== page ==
Saturday, August 1, 2020

Thālith al Naʽāmāt Bida: Turtle (Part I)

My alarm goes off, but I just let it play. The persistent beeping is almost pleasant to me now. It reminds me that I’m still alive, despite everything. I don’t even know how old I am now. I should know, and I would if I were younger, and I will once I’m younger again, but my mind is too hazy. That’s when I know, though. That’s when I know it’s time to go back and start over. My counterpart—the one you would be forgiven for calling the real Paige Turner—is immortal too, but in a different way. She upgraded her substrate with technology. Nanites repair damages, organs regrow themselves, or can simply be replaced with no rejection problems. She can interface with other technology, and even download information into her brain. I thought about doing this, but it comes at a cost.
I was born a human, but when I was a child, I accidentally stepped through a portal, and was accidentally granted special time powers by my soon-to-be adoptive father. I learned that I could travel anywhere in time, as long as I could see it, usually with a photograph. It has to be real; I couldn’t simply ask someone to paint me a picture of what they think the year 40,000 might look like, and then jump into it. I can teleport by line-of-sight too, but I find myself not doing that very often. I don’t really know why. The point is that when my other self upgraded herself, she lost this power. It made her immortal, yeah, but it also forced her to live through linear time, unless she finds someone to take her to some other point in time. I couldn’t live like that. I had a job to do, and it required the ability to go back and forth between Earth and where I live now, Thālith al Naʽāmāt Bida. This is a beautiful world, though saying that is a bit self-aggrandizing, because I am responsible for people’s ability to experience it. Nearly everything on this planet was toxic to humans when I arrived. I spent decades modifying the genetic structure of every living creature, so that would no longer be the case. But in order to do this, I needed my own form of immortality.
During my travels, I came across a special object with temporal properties of its own. It’s not the only way to stay youthful, or live forever, but it’s the way I chose, and today is the day I go through it all again. If something goes wrong, however, I have to make sure my partner is prepared to move on without me. “Stop alarm.” I slide my legs across the bed, and let them fall to the floor. I make a lot more noises when I move now; yet another indicator that it’s time to use the stone. I struggle to get my nightgown out from under my ass, and pull it off. Then I stand up and walk over to the closet. My robe isn’t there. Did Ellie take it? Why would she do that? I step into my slippers, and shuffle outside, down the hallway, and into Ellie’s workspace. Man, why did I build this place so damn large? Oh, that’s right, it’s designed for young whippersnappers.
“You have forgotten your clothes, Lady Trinity.” Ellie chose a different way to stay young. She’s not completely immortal, like Paige is. She only drank Youth water, so if someone goes after her with a spear, or something, she’s in trouble. She started calling me Lady Trinity once I got old enough, and says she’ll stop once I reyoungify myself.
“Did you take my robe?”
“Oh.” She grows solemn, even though it’s not a bad day. “Is it happening?”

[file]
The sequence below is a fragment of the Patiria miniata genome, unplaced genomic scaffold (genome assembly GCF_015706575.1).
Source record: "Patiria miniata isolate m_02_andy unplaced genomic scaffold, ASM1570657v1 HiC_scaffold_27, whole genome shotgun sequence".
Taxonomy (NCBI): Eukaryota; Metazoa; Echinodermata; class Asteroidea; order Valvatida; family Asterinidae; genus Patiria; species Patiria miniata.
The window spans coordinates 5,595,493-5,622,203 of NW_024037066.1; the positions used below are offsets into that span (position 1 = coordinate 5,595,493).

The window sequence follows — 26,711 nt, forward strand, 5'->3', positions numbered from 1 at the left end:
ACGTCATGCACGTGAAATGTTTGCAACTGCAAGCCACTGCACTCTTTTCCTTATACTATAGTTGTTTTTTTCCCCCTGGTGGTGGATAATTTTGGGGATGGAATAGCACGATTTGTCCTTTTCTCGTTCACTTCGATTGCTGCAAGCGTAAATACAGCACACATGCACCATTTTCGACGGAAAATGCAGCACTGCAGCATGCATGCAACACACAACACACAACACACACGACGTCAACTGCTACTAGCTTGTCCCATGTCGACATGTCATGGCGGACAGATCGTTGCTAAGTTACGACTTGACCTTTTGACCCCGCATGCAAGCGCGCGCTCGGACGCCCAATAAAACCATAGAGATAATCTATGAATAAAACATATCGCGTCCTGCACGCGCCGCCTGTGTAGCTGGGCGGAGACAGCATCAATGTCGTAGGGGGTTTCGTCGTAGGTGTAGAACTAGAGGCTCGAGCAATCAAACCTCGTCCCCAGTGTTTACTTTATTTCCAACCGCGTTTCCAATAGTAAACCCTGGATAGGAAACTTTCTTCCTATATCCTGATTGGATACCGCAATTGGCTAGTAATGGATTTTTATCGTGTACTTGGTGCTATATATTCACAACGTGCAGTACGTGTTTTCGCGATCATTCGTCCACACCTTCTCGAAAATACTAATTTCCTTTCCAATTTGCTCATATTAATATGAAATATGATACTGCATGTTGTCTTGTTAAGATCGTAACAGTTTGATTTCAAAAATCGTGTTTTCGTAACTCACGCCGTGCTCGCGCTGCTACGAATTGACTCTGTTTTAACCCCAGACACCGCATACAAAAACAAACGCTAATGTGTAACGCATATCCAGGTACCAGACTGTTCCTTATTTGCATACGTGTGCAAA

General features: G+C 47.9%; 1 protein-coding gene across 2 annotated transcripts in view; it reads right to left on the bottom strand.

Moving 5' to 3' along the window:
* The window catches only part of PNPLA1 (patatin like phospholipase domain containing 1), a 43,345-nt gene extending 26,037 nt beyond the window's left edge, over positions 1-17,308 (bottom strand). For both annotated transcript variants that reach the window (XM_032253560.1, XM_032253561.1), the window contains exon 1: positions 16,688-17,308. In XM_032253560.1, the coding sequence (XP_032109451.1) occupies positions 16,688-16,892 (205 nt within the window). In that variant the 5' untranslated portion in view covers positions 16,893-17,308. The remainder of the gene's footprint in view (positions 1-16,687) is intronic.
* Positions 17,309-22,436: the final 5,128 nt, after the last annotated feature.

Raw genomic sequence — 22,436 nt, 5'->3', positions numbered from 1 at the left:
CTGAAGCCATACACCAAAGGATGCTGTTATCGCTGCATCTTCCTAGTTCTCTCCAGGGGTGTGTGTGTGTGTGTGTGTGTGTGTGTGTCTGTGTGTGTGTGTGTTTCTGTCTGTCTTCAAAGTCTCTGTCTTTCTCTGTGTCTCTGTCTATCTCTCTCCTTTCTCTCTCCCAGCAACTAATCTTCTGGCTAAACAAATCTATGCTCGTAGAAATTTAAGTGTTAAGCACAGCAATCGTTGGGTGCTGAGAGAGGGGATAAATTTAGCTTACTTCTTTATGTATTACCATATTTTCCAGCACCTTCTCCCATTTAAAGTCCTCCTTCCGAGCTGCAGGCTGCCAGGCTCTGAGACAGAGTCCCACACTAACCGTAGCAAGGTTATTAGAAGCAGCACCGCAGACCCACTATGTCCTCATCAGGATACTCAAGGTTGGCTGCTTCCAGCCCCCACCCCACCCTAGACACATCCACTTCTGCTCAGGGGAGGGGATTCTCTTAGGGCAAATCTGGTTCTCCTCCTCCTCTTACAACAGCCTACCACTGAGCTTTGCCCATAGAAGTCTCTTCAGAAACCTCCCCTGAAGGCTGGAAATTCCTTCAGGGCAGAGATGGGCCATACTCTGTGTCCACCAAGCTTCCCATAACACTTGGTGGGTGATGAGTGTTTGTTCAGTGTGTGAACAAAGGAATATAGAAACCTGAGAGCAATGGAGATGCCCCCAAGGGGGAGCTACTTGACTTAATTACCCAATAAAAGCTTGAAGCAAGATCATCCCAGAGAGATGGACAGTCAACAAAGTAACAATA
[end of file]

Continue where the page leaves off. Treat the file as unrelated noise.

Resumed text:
“I’m not dying, Ellie. I just need my robe. It’ll be fine.”
“You switched rooms years ago, remember? You left some stuff in the old one.”
“That’s right.” I remember now. I start shuffling that direction.
“Do you want help?”
I stop, and look over at the tank. I know she asked me a question, and I even know what it was, but my mind is too degraded for me to reliably carry on a continuous conversation. “He looks ready.”
Ellie walks over and gently caresses the tank. “I’m not sure how old he was when he died, but yes, it’s about time for him to be reborn. We’ll do it today, right after you get back. You’ll have the same birthday.”
I giggle. That’s not really how it works. The body in the tank is in a completely different situation than me. He doesn’t need to be reyoungified. In fact, the reason why it’s taken us forty years to bring him back is because we wanted him to be older, just as he was when he was murdered. It is indeed time to finally end the process, though. “Start the preparations. I’ll only be gone a couple minutes. That’s how long it’ll take me to get to my old room.”
“You have the stone?” she asks.
I open my hand, and show her.
“Be careful.”
“As always.” I get moving again, back to where I used to sleep. I don’t recall why I switched rooms. I think it had something to do with our associate. He’s not a good guy, and I was sick of living so close to him. Or maybe he had nothing to do with it, and I just needed a change in scenery. The automated cleaning systems have kept it in perfect condition, like I never left. “Hey Thistle, open the closet, please.” I would normally just do it manually, but I’m anxious to confirm my robe is in there. I could just print a new one; it’s not a big deal, but every time I decide to reyoungify myself, I’m worried something will kill me at the last second. It’s this last day each time that stresses me out the most.
“Can I come with you?” I didn’t realize she was in here. She doesn’t like her father any more than I do, so I shouldn’t be surprised this is one of the places she likes to go to get away from him.
I sigh. “Go home, Abby.”
She stands up. “Please. I want to see it. I want to know what you look like when you’re young.”
“And you’ll see me when I get back.”
“Can I at least be in the photo you take?”
I sigh again. “If you must.”